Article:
Actually, even if space is Euclidean, the effects of special relativity still mean that we can expand exponentially (for as long as we're able to maintain some constant amount of acceleration in any direction we choose, that is). In Minkowski spacetime, the subset of the future light cone consisting of points where a fixed amount of proper time has elapsed is in fact a hyperbolic 3-space.

(But for all practical purposes, you're right about the unsustainability of exponential growth.)

Actually, even if space is Euclidean, the effects of special relativity still mean that we can expand exponentially (for as long as we're able to maintain some constant amount of acceleration in any direction we choose, that is).

I'm curious what would be the requirements in terms of energy and mass to maintain this motion under special relativity. In Newtonian physics, constant acceleration of a constant mass requires power increasing linearly with time -- are things substantially different under SR? Also, even if free energy is somehow given, is it possible to maintain constant acceleration without constantly losing mass in the other direction due to momentum conservation (assuming you're not moving along infinite-mass rails of some sort)?

are things substantially different under SR?

Well, the amount of energy needed seems to be linear in the Lorentz factor, which is rate of change of co-ordinate time with respect to proper time. But the latter is increasing exponentially, so I think you need power increasing exponentially with time to maintain constant acceleration.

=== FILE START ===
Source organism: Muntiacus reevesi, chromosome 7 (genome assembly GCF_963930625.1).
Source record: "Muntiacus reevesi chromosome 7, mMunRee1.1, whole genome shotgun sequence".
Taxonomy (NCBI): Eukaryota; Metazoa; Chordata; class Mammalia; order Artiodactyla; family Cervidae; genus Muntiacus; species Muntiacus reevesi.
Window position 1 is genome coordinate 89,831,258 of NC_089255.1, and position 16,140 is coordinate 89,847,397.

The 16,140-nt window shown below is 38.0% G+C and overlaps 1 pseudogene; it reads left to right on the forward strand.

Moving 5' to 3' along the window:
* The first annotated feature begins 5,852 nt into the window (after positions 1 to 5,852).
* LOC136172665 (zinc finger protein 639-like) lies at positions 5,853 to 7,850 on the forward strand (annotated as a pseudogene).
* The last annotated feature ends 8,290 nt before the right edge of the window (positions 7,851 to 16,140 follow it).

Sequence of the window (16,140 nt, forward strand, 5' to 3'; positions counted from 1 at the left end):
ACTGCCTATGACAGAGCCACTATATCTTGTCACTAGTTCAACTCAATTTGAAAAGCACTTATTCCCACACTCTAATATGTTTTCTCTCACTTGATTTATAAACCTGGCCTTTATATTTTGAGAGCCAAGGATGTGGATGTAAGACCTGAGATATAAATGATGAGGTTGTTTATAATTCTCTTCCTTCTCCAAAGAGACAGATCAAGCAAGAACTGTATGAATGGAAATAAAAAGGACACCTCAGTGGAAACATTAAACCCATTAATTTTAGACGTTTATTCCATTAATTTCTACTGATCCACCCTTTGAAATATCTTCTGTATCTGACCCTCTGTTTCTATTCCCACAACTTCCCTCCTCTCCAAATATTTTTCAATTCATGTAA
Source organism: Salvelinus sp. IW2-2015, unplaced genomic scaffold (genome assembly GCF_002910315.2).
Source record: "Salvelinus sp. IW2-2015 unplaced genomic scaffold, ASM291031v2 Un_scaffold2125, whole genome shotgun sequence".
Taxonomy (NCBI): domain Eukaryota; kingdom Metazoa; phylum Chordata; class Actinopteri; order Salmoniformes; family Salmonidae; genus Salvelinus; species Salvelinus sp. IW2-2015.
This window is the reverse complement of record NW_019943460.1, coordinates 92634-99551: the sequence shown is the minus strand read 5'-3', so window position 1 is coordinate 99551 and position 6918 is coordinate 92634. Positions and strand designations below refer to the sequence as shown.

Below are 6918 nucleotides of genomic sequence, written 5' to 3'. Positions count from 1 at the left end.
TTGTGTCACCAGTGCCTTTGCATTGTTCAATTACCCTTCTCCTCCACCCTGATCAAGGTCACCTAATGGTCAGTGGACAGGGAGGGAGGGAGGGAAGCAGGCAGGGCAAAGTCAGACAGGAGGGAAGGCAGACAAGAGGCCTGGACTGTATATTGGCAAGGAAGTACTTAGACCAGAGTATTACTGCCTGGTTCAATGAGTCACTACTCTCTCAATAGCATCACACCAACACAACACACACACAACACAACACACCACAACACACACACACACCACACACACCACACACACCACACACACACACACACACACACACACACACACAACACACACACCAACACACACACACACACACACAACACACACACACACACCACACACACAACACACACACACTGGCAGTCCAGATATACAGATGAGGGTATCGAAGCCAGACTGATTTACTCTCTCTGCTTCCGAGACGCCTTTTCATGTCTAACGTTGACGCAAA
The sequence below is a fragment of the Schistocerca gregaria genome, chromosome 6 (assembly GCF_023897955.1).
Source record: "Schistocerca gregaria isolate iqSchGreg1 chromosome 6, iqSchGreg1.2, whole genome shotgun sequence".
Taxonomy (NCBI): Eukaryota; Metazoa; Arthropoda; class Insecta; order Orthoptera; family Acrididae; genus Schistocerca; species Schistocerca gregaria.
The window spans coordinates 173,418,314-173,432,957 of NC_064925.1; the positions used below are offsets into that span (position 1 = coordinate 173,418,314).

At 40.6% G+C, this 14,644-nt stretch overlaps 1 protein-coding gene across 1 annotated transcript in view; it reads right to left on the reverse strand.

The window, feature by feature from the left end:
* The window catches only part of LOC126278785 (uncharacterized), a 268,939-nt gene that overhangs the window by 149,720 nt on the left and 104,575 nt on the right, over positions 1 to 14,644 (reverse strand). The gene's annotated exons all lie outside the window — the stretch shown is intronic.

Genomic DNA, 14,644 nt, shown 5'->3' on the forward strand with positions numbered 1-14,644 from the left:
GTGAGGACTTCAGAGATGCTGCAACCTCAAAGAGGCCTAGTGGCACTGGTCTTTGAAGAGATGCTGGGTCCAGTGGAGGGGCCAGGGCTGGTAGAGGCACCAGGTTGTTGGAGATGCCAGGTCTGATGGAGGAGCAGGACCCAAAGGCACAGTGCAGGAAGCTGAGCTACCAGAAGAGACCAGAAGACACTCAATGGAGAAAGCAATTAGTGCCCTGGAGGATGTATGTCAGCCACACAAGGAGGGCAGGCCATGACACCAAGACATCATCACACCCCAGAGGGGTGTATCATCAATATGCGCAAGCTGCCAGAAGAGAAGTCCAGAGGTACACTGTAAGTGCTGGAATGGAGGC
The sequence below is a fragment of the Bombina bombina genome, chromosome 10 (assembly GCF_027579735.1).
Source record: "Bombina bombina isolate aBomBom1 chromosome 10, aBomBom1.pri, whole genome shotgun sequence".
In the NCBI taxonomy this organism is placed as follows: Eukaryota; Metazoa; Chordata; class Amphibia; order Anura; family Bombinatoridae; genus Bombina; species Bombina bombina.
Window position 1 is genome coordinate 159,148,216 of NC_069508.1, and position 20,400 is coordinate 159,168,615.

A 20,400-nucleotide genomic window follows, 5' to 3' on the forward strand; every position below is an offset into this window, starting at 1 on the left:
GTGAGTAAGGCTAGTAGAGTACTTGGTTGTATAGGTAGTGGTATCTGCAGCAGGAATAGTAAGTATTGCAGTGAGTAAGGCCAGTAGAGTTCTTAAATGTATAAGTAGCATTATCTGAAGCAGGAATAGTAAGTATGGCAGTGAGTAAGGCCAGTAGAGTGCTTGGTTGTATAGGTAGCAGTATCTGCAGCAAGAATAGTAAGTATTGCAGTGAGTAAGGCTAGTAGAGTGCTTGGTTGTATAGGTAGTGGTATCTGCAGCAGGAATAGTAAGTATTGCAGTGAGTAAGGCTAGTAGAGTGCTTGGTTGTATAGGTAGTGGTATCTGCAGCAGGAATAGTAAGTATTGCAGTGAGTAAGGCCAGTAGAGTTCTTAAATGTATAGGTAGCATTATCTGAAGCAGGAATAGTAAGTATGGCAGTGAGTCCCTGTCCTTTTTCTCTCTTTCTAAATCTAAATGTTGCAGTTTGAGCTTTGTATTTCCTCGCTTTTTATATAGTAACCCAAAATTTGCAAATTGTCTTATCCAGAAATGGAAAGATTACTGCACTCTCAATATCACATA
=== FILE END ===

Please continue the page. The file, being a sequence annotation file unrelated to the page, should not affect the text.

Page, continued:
Also, even if free energy is somehow given, is it possible to maintain constant acceleration without constantly losing mass in the other direction due to momentum conservation (assuming you're not moving along infinite-mass rails of some sort)?

No - you'd need to somehow keep on propelling yourself. I suppose in theory you could harvest forward momentum from any stars and galaxies you meet, no matter how rapidly you're whizzing past them. That's what's going to need exponentially increasing power.

(Somehow I don't think this is going to work!)

A lot of this depends on the subtleties of the laws of physics. I think the best solution is to end death now; if the math doesn't work out in our favour, we can always just slow down subjective time and build our own exponentials.

A lot of this depends on the subtleties of the laws of physics.

Oh sure. In any case, the "exponential growth in a Euclidean space" scenario wouldn't work because we wouldn't be able to maintain constant forward acceleration indefinitely, if everything around us was moving backwards at close to light speed.

I think the best solution is to end death now; if the math doesn't work out in our favour, we can always just slow down subjective time and build our own exponentials.

The last bit may not be possible. There's a finite limit to the amount of information one can store in a given region of space (or else the amount of mass-energy needed to represent it would collapse into a black hole). So to have exponentially many people, you'll always need an exponential amount of space, whatever you do to subjective time.

If we slow down subjective time at an always increasing rate, we could ensure that the amount of people that we can support increases at the same rate as the amount of people we need to support.

I see. That does the keep space requirements down, but subjectively we'd be moving along this graphical timeline at constant speed. I don't how much computation is possible in the 'Dark Era'. (Perhaps only a finite amount?)

I don't know if that's more or less of a problem than death or limiting births. That is a question for a FAI; while we may be able to solve it, only an AI would need to. I doubt that the concept of personal identity will even survive the singularity, so this could easily end up not mattering.

[-][anonymous]10y 0

Oh sure. I regard the above purely as a mathematical curiosity.